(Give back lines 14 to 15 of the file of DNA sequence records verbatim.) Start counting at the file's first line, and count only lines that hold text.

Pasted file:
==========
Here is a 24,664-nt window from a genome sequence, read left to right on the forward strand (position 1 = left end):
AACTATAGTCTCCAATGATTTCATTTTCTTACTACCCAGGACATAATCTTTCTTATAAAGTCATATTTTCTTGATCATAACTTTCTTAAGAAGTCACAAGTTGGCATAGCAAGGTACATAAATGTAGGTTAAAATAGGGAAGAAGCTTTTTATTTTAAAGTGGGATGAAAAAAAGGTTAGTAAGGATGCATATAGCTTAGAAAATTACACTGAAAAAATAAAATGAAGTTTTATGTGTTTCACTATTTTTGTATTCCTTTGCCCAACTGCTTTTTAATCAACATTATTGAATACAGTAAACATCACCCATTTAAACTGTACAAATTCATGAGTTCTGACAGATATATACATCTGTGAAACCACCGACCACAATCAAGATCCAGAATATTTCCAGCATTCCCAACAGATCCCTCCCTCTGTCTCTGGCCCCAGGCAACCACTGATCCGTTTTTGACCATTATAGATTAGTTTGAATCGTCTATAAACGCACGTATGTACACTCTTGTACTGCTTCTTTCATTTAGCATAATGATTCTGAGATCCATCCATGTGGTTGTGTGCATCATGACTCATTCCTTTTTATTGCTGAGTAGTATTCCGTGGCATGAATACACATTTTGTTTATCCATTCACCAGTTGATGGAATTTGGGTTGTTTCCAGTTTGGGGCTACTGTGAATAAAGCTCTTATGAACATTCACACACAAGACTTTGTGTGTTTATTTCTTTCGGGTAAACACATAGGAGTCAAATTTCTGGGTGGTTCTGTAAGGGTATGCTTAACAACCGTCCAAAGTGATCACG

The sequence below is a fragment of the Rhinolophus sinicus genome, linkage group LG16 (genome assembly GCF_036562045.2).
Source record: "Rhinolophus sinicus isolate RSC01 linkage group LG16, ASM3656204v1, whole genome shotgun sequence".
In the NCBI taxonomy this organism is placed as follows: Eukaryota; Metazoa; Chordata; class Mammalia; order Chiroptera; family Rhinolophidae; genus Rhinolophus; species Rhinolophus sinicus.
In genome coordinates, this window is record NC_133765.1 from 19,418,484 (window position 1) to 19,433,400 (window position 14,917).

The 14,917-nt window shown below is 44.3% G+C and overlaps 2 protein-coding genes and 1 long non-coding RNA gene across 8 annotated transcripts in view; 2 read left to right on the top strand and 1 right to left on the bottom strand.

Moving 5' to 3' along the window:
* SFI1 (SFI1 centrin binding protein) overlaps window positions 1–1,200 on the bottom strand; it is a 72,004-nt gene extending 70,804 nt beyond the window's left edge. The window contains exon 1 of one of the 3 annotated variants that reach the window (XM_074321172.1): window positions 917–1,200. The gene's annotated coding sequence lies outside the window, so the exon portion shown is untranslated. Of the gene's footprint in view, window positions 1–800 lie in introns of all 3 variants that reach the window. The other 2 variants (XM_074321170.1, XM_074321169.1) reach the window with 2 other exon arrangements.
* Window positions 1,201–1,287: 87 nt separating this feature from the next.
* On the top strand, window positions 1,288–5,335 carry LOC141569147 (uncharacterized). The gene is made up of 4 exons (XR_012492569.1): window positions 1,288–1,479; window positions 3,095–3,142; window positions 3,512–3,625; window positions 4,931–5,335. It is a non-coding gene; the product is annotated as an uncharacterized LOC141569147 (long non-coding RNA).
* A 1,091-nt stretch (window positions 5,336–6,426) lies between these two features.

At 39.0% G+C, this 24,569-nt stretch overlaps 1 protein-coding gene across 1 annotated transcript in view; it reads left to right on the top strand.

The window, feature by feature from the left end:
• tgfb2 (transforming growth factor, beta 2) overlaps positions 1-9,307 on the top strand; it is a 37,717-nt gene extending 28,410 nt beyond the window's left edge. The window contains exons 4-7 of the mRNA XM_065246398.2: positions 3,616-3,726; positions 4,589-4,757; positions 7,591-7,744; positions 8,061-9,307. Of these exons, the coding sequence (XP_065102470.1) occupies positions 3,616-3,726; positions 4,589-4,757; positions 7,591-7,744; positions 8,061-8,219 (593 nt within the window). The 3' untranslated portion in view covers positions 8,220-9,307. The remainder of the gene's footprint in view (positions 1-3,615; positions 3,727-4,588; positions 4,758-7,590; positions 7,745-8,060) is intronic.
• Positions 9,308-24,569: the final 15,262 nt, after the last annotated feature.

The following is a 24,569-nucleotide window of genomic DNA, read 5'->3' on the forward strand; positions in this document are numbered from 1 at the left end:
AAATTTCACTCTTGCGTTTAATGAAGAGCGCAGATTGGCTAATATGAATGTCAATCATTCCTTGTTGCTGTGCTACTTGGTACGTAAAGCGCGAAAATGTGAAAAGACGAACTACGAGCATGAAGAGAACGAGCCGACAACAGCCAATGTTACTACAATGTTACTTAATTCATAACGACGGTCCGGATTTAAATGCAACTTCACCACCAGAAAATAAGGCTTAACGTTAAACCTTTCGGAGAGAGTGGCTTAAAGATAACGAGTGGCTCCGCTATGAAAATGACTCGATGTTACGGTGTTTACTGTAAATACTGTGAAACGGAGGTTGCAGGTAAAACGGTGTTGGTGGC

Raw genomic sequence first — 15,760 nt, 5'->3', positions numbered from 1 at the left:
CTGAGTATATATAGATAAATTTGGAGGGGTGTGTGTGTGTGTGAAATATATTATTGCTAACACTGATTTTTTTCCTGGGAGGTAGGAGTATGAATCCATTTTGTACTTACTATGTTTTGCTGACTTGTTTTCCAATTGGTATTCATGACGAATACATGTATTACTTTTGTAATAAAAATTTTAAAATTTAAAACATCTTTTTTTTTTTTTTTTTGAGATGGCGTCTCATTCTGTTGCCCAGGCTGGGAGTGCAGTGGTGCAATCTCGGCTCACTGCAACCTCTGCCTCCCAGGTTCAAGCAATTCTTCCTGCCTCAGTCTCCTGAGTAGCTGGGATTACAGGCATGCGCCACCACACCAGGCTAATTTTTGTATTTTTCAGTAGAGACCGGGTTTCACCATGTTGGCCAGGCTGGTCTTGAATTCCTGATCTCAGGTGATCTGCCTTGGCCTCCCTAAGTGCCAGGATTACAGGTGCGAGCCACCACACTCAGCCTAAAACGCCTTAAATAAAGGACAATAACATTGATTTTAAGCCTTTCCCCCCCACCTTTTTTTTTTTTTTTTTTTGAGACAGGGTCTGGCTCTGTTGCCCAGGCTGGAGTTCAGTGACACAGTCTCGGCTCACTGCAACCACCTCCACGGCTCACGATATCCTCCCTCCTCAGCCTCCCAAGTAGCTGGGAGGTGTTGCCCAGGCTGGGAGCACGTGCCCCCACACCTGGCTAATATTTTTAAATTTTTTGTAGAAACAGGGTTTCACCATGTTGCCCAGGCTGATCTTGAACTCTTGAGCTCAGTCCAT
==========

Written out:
The window, feature by feature from the left end:
• tgfb2 (transforming growth factor, beta 2) overlaps positions 1-9,307 on the top strand; it is a 37,717-nt gene extending 28,410 nt beyond the window's left edge. The window contains exons 4-7 of the mRNA XM_065246398.2: positions 3,616-3,726; positions 4,589-4,757; positions 7,591-7,744; positions 8,061-9,307. Of these exons, the coding sequence (XP_065102470.1) occupies positions 3,616-3,726; positions 4,589-4,757; positions 7,591-7,744; positions 8,061-8,219 (593 nt within the window). The 3' untranslated portion in view covers positions 8,220-9,307. The remainder of the gene's footprint in view (positions 1-3,615; positions 3,727-4,588; positions 4,758-7,590; positions 7,745-8,060) is intronic.